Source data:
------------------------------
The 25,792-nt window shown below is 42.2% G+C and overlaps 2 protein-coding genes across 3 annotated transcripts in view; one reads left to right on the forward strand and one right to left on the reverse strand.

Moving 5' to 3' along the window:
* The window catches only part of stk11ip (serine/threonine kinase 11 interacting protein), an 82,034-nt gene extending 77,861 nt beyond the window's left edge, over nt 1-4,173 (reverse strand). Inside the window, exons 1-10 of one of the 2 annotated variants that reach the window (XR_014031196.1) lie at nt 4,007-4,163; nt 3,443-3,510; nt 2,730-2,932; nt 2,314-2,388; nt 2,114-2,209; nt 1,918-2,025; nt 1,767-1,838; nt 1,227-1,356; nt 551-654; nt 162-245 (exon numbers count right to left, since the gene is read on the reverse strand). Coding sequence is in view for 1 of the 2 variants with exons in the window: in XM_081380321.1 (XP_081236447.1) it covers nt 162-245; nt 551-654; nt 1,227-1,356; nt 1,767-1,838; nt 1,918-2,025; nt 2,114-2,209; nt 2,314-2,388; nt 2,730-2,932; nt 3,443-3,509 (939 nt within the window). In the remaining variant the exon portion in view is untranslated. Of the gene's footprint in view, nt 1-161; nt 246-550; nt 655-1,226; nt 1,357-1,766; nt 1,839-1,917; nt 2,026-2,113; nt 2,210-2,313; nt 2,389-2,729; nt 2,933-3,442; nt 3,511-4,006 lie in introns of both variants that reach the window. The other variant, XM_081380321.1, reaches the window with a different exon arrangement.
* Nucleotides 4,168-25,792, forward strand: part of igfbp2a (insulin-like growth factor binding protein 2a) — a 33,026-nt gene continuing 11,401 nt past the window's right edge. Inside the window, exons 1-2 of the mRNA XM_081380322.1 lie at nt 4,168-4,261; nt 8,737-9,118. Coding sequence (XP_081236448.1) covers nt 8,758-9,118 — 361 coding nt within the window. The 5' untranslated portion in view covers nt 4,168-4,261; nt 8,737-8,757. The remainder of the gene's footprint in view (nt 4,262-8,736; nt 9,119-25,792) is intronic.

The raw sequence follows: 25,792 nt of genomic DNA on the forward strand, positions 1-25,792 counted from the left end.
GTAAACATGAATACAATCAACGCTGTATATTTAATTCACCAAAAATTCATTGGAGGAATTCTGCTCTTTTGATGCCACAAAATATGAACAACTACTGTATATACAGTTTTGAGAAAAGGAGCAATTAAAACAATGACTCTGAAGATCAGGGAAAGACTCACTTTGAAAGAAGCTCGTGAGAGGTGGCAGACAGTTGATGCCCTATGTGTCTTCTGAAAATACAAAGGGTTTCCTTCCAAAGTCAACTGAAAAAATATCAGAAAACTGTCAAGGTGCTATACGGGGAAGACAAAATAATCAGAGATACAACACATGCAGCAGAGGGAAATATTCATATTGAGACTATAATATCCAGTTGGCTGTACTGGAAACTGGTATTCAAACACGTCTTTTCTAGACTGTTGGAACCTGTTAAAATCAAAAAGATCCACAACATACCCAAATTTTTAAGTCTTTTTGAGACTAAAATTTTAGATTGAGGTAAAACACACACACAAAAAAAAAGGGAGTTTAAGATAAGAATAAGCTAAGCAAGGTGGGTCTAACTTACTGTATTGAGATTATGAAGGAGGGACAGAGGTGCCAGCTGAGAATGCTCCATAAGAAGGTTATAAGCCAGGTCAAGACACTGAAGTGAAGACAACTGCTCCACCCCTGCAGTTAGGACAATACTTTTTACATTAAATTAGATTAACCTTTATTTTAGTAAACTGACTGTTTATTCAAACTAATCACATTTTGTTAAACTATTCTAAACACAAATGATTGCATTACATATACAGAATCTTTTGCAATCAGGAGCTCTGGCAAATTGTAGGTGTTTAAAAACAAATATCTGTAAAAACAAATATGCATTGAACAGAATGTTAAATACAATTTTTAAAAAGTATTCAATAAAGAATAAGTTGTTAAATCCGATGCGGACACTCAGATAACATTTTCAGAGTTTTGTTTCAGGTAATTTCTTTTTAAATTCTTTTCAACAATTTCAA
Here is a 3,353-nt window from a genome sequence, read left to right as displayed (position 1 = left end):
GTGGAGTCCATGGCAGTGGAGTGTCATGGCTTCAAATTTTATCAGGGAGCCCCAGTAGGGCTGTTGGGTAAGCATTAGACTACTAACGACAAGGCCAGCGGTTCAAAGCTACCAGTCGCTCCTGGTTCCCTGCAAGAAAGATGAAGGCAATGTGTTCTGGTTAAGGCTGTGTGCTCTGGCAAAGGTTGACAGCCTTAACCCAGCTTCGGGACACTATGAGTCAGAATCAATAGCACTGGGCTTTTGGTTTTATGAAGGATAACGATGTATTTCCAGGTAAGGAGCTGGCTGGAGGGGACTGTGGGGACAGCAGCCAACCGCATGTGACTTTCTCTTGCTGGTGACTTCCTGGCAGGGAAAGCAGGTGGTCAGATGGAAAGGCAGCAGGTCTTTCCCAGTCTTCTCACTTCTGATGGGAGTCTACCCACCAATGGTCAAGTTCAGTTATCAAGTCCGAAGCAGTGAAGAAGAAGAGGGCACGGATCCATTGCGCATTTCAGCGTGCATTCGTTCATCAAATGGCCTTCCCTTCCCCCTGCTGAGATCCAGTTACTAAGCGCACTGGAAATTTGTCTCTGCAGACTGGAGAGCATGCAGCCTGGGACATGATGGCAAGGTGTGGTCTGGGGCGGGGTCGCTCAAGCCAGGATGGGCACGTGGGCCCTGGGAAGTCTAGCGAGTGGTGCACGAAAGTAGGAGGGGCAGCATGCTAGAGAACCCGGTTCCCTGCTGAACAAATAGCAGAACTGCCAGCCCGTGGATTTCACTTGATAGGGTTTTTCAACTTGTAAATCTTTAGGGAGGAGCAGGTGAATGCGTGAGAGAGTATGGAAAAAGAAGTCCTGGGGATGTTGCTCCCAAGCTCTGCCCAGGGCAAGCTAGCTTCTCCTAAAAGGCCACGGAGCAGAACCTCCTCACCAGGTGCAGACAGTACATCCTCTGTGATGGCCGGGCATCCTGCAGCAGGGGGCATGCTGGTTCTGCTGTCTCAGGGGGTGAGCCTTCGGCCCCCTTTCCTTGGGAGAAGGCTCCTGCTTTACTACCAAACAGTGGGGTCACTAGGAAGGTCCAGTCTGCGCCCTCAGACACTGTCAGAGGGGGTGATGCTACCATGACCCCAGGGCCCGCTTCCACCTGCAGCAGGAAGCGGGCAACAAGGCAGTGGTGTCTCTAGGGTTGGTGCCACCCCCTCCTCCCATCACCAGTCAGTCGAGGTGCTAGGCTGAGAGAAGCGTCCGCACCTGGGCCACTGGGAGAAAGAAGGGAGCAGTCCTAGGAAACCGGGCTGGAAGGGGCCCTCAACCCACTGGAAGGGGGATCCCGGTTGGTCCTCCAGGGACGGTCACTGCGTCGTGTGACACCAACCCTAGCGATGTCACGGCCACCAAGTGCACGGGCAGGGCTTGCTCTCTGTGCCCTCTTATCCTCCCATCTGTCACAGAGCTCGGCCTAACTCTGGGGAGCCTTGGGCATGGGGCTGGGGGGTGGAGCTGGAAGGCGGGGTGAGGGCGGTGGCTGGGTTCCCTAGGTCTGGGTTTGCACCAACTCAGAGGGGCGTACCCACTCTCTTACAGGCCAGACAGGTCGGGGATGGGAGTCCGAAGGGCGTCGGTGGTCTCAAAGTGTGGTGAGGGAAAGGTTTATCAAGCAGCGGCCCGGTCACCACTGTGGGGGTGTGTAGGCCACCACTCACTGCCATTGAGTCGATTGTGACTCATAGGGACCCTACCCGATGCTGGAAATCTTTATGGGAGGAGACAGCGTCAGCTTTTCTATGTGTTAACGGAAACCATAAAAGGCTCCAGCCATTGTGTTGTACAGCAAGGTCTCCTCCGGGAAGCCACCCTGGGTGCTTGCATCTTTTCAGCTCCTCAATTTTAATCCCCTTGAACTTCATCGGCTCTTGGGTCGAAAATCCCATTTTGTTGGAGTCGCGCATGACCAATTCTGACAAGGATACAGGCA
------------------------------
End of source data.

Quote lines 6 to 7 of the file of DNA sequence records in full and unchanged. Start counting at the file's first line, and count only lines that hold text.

GTAAACATGAATACAATCAACGCTGTATATTTAATTCACCAAAAATTCATTGGAGGAATTCTGCTCTTTTGATGCCACAAAATATGAACAACTACTGTATATACAGTTTTGAGAAAAGGAGCAATTAAAACAATGACTCTGAAGATCAGGGAAAGACTCACTTTGAAAGAAGCTCGTGAGAGGTGGCAGACAGTTGATGCCCTATGTGTCTTCTGAAAATACAAAGGGTTTCCTTCCAAAGTCAACTGAAAAAATATCAGAAAACTGTCAAGGTGCTATACGGGGAAGACAAAATAATCAGAGATACAACACATGCAGCAGAGGGAAATATTCATATTGAGACTATAATATCCAGTTGGCTGTACTGGAAACTGGTATTCAAACACGTCTTTTCTAGACTGTTGGAACCTGTTAAAATCAAAAAGATCCACAACATACCCAAATTTTTAAGTCTTTTTGAGACTAAAATTTTAGATTGAGGTAAAACACACACACAAAAAAAAAGGGAGTTTAAGATAAGAATAAGCTAAGCAAGGTGGGTCTAACTTACTGTATTGAGATTATGAAGGAGGGACAGAGGTGCCAGCTGAGAATGCTCCATAAGAAGGTTATAAGCCAGGTCAAGACACTGAAGTGAAGACAACTGCTCCACCCCTGCAGTTAGGACAATACTTTTTACATTAAATTAGATTAACCTTTATTTTAGTAAACTGACTGTTTATTCAAACTAATCACATTTTGTTAAACTATTCTAAACACAAATGATTGCATTACATATACAGAATCTTTTGCAATCAGGAGCTCTGGCAAATTGTAGGTGTTTAAAAACAAATATCTGTAAAAACAAATATGCATTGAACAGAATGTTAAATACAATTTTTAAAAAGTATTCAATAAAGAATAAGTTGTTAAATCCGATGCGGACACTCAGATAACATTTTCAGAGTTTTGTTTCAGGTAATTTCTTTTTAAATTCTTTTCAACAATTTCAA
Here is a 3,353-nt window from a genome sequence, read left to right as displayed (position 1 = left end):